I think A would have plenty to say.

    “Give me that thing” A would shout, “I owe B some feedback, and I’m late for a conversation with C, D and E”.

    Meanwhile, F would be more introspective, noting “I think A and his friends are onto something.”

  12. Yes, n:n connections as in an “open space” unconference enable new forms of collaboration and performance. I attribute the biggest effects to goodwill, transparency, and trust-building.

    Explain twitter, again?

    It is like texting/SMS but mostly in public. Try it to see if it helps you any.

    If not familiar with texting, chat or forum, I mean mechanics and etiquette, expect a challenging learning curve.

  13. Chris and Bernd, you guys both make great points. I think the underlying disparity between your points of view is the matter of whether the people in question understand the value of the potential benefits. We can imagine the slightly adventurous type whose desire to speak to his friend might override his confusion and skepticism. We can also imagine the cautious type who asks why he would need to talk to his friend when he just wrote him a letter last week.

    I think the same actually goes for the transporter example. It is easy to grasp that value of a transporter once you have cars and planes and broadcast media. But put yourself back in time another hundred years or so. For someone who never expects to leave the town he was born in a transporter would be utterly baffling. Why would you need a transporter when you can just walk to the corner store?

    So I think you are both right…this truly is a dramatic and revolutionary shift. Yet, for those people who can’t/won’t think beyond their conventional day to day existence all that fundamental change might as well be science fiction…

  14. Great points, guys –

    Bernd – yes, I see your point, Twitter is like the telephone system, a utility waiting to be used. The power and magic is what you can do with it, the capabilities, not the technology itself. Chat is easy to get started on as an observer, really, though time zones could be a challenge. You can certainly look at the streams from some of the more interesting hash tags at any time, like #ideachat (I’ve seen you there!). Might also try #kaizenblog or #leadershipchat

    Greg – thanks for drawing out the connection across threads. I tapped the science fiction ‘transporter’ example because of the well known linkage between Star Trek’s 1960’s flip out communicators and the modern cell phone. But I especially like your corner store example because it is a local one. The horse and car fine for the corner store, not to mention bicycles or walking. But those modes of transportation are severely limited. Global connectivity was, by definition, impossible until the 20th century (telephone, radio). Ubiquitous connections around the world came in with the internet, still more recently (commercially, 1990’s). And n:n conversation anywhere in the world,? Twitter, 2006.

    Of course, conceptually, this is ‘vintage’ Friedman (The World is Flat).

    For a more rigorous treatment of global collaboration capabilities, see Tapscott (Wikinomics). Chapters 4 and 6 both introduce online problem solving that is emerging as we speak. A great example of that would be #Ecosys, in chat wiki and framing flavors.

    In the end, sure, you can still walk to the corner store. If that’s the only place you want to go.

    You guys lead me to new ideas every time we talk.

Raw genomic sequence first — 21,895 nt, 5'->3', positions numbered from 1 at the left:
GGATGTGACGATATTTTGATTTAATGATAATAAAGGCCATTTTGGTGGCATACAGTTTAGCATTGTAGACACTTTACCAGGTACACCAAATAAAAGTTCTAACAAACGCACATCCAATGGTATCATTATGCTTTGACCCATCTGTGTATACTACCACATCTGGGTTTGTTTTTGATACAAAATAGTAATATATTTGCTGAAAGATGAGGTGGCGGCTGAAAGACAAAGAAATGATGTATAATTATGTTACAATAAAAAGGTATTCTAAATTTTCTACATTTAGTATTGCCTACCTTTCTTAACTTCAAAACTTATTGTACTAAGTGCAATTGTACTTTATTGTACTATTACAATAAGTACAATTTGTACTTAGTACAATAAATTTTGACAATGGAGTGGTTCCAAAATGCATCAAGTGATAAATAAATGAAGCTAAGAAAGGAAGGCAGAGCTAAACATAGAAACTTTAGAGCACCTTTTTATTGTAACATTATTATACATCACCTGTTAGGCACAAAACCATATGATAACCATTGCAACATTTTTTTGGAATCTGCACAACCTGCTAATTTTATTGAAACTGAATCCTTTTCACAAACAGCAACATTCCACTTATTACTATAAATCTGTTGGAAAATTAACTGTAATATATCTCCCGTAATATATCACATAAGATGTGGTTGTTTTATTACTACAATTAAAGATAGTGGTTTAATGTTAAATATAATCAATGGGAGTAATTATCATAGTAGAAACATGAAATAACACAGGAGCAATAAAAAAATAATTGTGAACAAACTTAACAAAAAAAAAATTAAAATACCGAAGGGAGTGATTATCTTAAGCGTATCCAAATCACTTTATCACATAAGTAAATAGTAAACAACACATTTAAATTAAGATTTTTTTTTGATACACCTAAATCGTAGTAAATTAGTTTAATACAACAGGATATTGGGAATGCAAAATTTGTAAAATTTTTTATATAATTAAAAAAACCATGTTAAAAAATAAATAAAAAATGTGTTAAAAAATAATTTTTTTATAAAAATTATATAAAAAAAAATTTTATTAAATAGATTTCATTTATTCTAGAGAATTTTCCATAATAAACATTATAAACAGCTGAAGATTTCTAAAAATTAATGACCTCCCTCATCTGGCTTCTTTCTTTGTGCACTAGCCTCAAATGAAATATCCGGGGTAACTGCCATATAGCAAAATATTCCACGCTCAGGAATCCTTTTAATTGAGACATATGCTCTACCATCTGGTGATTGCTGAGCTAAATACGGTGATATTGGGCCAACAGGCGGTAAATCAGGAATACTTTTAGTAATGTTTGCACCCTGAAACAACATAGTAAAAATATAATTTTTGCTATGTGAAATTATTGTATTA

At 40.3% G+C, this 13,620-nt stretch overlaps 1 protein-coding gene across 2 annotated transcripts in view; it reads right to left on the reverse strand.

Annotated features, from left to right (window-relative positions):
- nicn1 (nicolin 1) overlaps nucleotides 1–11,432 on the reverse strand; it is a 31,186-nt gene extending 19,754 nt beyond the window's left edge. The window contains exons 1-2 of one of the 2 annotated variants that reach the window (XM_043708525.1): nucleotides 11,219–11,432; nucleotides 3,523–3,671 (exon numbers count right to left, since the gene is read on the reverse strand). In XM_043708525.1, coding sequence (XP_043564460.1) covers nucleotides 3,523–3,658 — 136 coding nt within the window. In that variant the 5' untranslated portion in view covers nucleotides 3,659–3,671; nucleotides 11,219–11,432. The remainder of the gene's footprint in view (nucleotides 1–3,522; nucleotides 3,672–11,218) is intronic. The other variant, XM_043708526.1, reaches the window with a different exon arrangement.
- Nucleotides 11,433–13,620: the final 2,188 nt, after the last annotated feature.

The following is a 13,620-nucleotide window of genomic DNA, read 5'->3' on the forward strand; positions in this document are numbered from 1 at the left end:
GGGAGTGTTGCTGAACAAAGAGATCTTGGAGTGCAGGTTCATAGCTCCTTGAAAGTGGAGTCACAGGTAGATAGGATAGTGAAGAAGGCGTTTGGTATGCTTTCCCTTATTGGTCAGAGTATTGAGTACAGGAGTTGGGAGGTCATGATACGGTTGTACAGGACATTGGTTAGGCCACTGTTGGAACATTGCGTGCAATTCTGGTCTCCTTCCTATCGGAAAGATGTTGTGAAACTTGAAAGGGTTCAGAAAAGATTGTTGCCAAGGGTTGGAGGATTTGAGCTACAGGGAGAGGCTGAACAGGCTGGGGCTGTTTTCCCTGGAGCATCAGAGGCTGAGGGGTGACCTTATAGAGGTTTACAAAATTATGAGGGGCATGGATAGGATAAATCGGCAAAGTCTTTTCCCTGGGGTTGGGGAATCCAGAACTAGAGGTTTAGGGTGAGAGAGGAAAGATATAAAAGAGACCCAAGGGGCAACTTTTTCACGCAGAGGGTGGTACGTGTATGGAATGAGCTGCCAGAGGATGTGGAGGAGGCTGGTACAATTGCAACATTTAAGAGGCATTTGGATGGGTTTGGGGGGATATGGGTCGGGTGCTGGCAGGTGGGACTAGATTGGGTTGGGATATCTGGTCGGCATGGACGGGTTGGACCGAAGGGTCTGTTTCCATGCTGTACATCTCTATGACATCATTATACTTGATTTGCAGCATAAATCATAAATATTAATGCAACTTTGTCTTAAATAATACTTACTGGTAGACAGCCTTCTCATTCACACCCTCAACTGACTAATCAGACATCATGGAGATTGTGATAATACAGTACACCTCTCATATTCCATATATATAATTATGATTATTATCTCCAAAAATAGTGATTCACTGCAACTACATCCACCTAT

Thanks again for sharing.

  15. I want to comment on a tangent, about finding the ideal tool for the job, which is not always twitter. I also use an account – that’s an open source version of Twitter with a bunch of extra benefits, including groups, permanent records of posts, and “in context” links to show threaded conversations. Everything I post to automatically goes to Twitter, so it’s easy to compare the effectiveness.

    For me personally (@chriswaterguy) the vast majority of my interesting conversations happen on – because the group feature (e.g. tagging with !linux to post to the Linux group) brings more people to the conversation. I also find more intelligent comments and less fluff on

    For our organization’s account, talking mainly about sustainability, international development, we get more responses on Twitter, simply because a lot more people are using it – first-mover advantage.

    So my suggestion is: if you’re working with a tight community or organization, then you’re probably best setting up accounts on (or another site – they can all talk to each other). You should find a lot of benefits. You can also use the software for free, if you want to use it internally in an organization.

    If you want to reach out to as many people as possible, esp non-geeky people, then it’s important to also be on Twitter. (I still advise posting to and feeding that to Twitter, though.)

    The way I track both these accounts is that I post everything to (including our blog posts, using Twitterfeed, as well as regular comments); but I have a daily mail set up from, which shows any replies to my Twitter account (just in case I missed them). I know there are desktop clients that combine the streams from the two accounts, but I haven’t tried that yet. (I also heard the next update of the underlying StatusNet software will integrate with Twitter, making things much easier.)

    Hope you don’t mind the side-track – and I hope that some of you get some benefit from the conversations on

  16. Pingback: I Want My Social Media Without Advertising! | Heidi Cohen

  17. I’ve been talking about an alternate modality for years. Implementation doesn’t have nearly the traction that punditry does, and I’m sure we’ll all more/less agree that “Attention Economy” rules.